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breaking the horizon on the Chesapeake

breaking the horizon on the Chesapeake
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Contest Finalist in Composition And Leading Lines Photo Contest
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Submitted to Photo Contests

Top ClassTM

Landscapes And Sand Photo ContestTop 10 class
Landscapes And Sand Photo ContestTop 10 class week 1
Subjects On The Ground Photo ContestTop 20 class
Composition And Leading Lines Photo ContestTop 10 class
Composition And Leading Lines Photo ContestTop 10 class week 2
Composition And Leading Lines Photo ContestTop 10 class week 1


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JayneF June 14, 2018

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Behind The Lens

Sandy Point State Park, just east of Annapolis, MD
Sunrise, just as the sun was breaking the horizon
Partly cloudy morning diffusing the light between blue hour and twilight made for great natural light. To temper the brightness of the sun on the horizon, I used a SinghRay DB 4 stop reverse gradient filter and a Lee Big Stopper to achieve the 60 second exposure.
This was taken with a Canon 5DMKII and a EF 17-40 f/4L fitted with a Lee Foundation filter holder, Big Stopper and a SinghRay DB rg filter. A Manfrotto 190CXPro as the tripod and remote triggered with a Satechi wireless intervalometer.
Sandy Point at dawn is always a great spot. Multiple jetties and views are available. I have photographed this particular jetty on multiple occasions, and the light is never the same. The clouds were very nice this morning, reflecting the with some nice colors. The clouds were riding on a gentle wind with some movement, not too fast, so a long exposure was in order. I framed this so that the jetty would point to the lighthouse with the clouds framing the lighthouse
I brightened the FG to bring out the rocks on the beach and darkened the sky to bring out the colors. Some minor structure adjustments and saturation in Photoshop. The filters and exposure did the rest.
In my camera bag
Normally the following; Canon 5DMKII, Canon 7D and occasionally a Life Pixel modified T1i. Canon 17-40 f/4L or 24-70 f2.8L, 70-200 f/2.8L ISII, Canon 50mm f/1.4 Lee Filter system, Lee GND filters, SinghRay RGND Satechi wireless triggers Wrigleys Cobalt gum. Sometimes more, sometimes less, depending on what I want to shoot. On this day, it was just the MKII with the 17-40 f/4L and the 7D with a EF400 f/5.6L, plus my trusty filters.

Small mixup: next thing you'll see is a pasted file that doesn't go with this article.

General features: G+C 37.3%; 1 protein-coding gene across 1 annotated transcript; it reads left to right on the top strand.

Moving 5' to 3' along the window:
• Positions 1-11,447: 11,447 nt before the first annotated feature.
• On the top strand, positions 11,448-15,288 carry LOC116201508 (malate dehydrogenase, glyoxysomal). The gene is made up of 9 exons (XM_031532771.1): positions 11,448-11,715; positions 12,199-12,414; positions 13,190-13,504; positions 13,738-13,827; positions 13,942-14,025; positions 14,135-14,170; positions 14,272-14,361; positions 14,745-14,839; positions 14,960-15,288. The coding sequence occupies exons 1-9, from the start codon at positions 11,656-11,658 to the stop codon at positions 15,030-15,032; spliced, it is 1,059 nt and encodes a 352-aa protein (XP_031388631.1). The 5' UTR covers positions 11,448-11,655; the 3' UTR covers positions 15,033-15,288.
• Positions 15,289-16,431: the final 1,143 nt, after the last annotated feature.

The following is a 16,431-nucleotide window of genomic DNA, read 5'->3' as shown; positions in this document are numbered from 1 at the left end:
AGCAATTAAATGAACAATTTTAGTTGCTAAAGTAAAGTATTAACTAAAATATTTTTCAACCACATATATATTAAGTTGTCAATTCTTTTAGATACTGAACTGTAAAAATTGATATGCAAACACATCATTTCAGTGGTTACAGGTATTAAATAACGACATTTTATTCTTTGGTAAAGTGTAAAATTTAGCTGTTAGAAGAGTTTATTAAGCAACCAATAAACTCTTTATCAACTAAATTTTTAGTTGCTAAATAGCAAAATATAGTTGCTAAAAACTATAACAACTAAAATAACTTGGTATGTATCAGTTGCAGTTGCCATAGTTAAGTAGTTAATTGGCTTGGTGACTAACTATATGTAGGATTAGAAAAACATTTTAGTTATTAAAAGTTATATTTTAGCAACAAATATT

I can't say this enough. Know your location. Get there early and look for new or interesting elements for your foreground. if you are not familiar with the location(s), visit it prior to your shoot, become familiar with it. Keep an eye on the weather. Somewhere between cloudy and partly cloudy is always good, but be prepared for a letdown. It is all about mother nature and her whims.... Get as low to the ground as comfortable when framing. If that doesn't work, start moving your frame upwards until you see what you want. Did I mention tripod? Always use a tripod, and a remote trigger. Wireless is best, but wired will also work. If you have filters, use them. Once the scene is framed, check your exposure, then slide your filter in place and check the exposure again. You will need to adjust the exposure depending on the filter. Start the exposure and be patient. The longer the exposure, the longer the wait. Once exposed, check the histogram and make adjustments for the next exposure as needed. At sunrise, you need to work fast, as the light changes quickly.

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